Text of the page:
By now, most of North America has heard about Alek Minassian’s killing spree in Toronto on Tuesday, when he deliberately plowed his rented van into a crowd of pedestrians and killed ten people, most of whom were women. Police are still investigating the horrific attack, but much evidence points to the 25-year-old being motivated by misogynistic beliefs — held by “incels,” short for involuntary celibate, an online subculture of angry, sexually frustrated men who blame women for their lack of a sex life. Minassian is currently in police custody awaiting trial.
Since the horrific attack, many have expressed shock and dismay at the fact that something like this could happen in Canada — a relatively nonviolent country that experiences almost none of the gun violence the U.S. routinely does. And yet, not only can it happen, it has happened time and again. In fact, Canada has a long history of gender-based mass killings; three of its worst mass murders committed in the last 30 years have been motivated by hatred of women.
In 1989, Marc Lépine walked into a classroom at Montreal’s École Polytechnique armed with a rifle and a hunting knife, separated the male and female engineering students, and, after declaring that “feminism had ruined his life,” opened fire on the latter. By the time he turned the gun on himself, a total of 14 women had died and another ten women and four men had been injured. The murders left the entire country reeling with disbelief.
In 1996, Marc Chahal walked up to the home of his estranged wife’s family in Vernon, British Columbia, as relatives gathered for a wedding, and opened fire — killing the bride-to-be, his wife, and seven other family members. Chahal, who had been physically abusive to his wife during their marriage and had repeatedly threatened her since their separation, promptly returned to his motel room and killed himself.
There have been others. While not a single-event mass murderer, serial killer Robert Pickton is largely considered to be Canada’s most heinous criminal. Pickton was a pig farmer who bragged about killing close to 50 women (he was eventually charged with the murders of six) and feeding their bodies to the pigs on his farm. Pickton largely preyed on sex workers and drug addicts, prompting some to accuse the police of a different kind of misogyny — dragging their feet on these investigations because many of the murdered women were indigenous and their files not treated with the respect and seriousness they deserved.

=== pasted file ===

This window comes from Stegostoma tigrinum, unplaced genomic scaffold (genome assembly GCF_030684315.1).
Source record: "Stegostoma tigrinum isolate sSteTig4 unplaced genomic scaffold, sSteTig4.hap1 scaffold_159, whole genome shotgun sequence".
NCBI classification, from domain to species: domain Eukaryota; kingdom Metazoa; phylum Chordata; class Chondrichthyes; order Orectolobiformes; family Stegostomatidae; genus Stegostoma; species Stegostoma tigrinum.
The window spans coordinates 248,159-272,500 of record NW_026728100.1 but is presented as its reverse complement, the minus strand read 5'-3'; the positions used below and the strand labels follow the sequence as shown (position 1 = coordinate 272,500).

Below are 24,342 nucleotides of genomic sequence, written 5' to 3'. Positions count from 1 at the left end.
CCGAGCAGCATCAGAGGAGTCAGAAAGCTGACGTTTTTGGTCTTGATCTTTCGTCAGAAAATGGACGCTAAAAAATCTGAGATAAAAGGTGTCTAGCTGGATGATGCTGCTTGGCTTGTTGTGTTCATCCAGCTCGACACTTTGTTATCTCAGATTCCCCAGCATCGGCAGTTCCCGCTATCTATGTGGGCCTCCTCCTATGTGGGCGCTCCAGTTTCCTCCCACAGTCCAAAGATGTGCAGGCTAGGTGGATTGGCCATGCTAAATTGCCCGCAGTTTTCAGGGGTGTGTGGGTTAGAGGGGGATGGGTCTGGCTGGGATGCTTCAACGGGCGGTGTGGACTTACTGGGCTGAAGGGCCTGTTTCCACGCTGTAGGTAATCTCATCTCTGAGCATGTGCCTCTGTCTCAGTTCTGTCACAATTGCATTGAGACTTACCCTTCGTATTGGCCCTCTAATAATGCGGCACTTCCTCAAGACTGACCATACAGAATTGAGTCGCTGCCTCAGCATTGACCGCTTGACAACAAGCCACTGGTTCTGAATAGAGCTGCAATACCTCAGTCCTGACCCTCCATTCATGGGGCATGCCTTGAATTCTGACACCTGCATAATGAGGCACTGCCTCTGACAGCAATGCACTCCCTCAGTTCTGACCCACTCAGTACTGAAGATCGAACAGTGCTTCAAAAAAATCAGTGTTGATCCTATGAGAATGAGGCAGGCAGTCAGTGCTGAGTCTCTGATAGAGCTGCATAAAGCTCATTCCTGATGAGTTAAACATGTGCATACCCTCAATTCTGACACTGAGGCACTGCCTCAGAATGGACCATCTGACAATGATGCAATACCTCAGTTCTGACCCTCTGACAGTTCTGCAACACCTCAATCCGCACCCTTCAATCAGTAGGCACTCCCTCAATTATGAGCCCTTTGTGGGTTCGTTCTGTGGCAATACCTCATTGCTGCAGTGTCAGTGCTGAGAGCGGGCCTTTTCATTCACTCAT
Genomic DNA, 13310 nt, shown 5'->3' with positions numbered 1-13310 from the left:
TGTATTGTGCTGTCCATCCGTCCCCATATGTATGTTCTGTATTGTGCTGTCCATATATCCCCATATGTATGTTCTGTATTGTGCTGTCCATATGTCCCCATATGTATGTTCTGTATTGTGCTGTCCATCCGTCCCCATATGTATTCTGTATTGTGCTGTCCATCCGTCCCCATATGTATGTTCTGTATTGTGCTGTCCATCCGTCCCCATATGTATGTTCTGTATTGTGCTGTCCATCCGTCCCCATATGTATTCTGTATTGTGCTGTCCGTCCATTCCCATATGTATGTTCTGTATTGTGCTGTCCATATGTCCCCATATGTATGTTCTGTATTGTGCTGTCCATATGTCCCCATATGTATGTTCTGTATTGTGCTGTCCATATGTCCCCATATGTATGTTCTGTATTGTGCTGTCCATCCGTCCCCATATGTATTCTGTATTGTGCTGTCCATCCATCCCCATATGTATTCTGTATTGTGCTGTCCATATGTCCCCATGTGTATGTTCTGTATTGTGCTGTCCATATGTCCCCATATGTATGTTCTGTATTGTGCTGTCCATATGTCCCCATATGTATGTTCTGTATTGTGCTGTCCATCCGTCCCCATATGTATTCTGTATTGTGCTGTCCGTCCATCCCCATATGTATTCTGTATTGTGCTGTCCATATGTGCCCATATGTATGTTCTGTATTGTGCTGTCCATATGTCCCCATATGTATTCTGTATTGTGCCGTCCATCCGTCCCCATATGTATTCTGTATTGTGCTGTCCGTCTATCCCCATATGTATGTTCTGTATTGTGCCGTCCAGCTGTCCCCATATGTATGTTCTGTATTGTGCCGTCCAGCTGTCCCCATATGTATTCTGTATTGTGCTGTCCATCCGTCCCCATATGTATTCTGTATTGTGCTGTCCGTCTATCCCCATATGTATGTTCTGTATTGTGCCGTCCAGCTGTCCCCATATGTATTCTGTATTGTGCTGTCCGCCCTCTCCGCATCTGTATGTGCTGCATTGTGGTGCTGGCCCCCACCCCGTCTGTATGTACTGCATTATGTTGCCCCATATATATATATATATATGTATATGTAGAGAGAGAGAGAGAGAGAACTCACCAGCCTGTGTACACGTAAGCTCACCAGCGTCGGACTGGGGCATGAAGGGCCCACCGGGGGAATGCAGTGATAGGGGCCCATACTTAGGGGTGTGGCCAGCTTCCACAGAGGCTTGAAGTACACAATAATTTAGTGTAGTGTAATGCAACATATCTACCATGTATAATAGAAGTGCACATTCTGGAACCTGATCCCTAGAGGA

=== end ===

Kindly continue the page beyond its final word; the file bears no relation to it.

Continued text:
Indigenous women have long been targets of violence in Canada. Between 1989 and 2018, 18 young women (most of them indigenous) went missing or were found murdered along highway 16 in British Columbia; a highway known as the Highway of Tears. The Highway of Tears is part of a larger, national crisis of Missing and Murdered Indigenous Women and Girls (MMIWG). In 2015, after years of repeated requests, the Canadian government finally launched a national inquiry into these cases.
While many disagree on the exact number of victims, the Royal Canadian Mounted Police (RCMP) acknowledged in a 2014 report that it hovers around 1,200. Dawn Lavell-Harvard, former president of the Native Women’s Association of Canada, refers to MMIWG as “a national tragedy and a national shame.”
Canada has a well-deserved reputation for being an enviable, peace-loving, nonviolent, progressive place to live. Its Charter of Rights and Freedoms protects gender equality, more women than men are graduating from Canadian universities, and women’s reproductive rights really aren’t up for political debate. Prime Minister Justin Trudeau is a self-proclaimed feminist who gave the country its first gender-equal Cabinet.
But misogyny runs deep and even a pro-women’s-rights and nonviolent country is not immune to the kind of woman-focused hate that can be radicalized and weaponized by online forums or an overwhelming sense of toxic male entitlement for status, power, or love.
And yet, despite all of this violence, Canadian society continues to display a strange reticence to refer to misogyny as a hate crime and continues to treat these mass shootings as isolated and exceptional incidents that in no way resemble a pattern. Instead, we see the Lépines, Minassians, and the Chahals of the world as committing confused acts of emotionally disturbed, socially awkward men who simply needed someone or something to blame for a life that didn’t turn out the way they had hoped.
Given the prevalence of online misogyny, gender-based violence, and the continued online radicalization of disturbed young (predominantly white) men, isn’t it high time we started discussing the redefinition of terrorism? Why can’t we admit that misogyny, too, is an ideology? What is gender-based violence if not a form of terrorism?
It took years for the Montreal Massacre to be officially designated as a hate crime. It’s too soon to classify the Toronto van attack as such, but one thing remains clear: the mass murder is part of a long line of tragic events in Canada to target women. In this sense, and despite its progressive, feminist international image, Canada is no different than America. Violent acts that are motivated by misogyny and toxic masculinity repeatedly happen in both our nations. It is, perhaps, in the way that each country chooses to tackle the problem and stem the violence that any differences will eventually be found.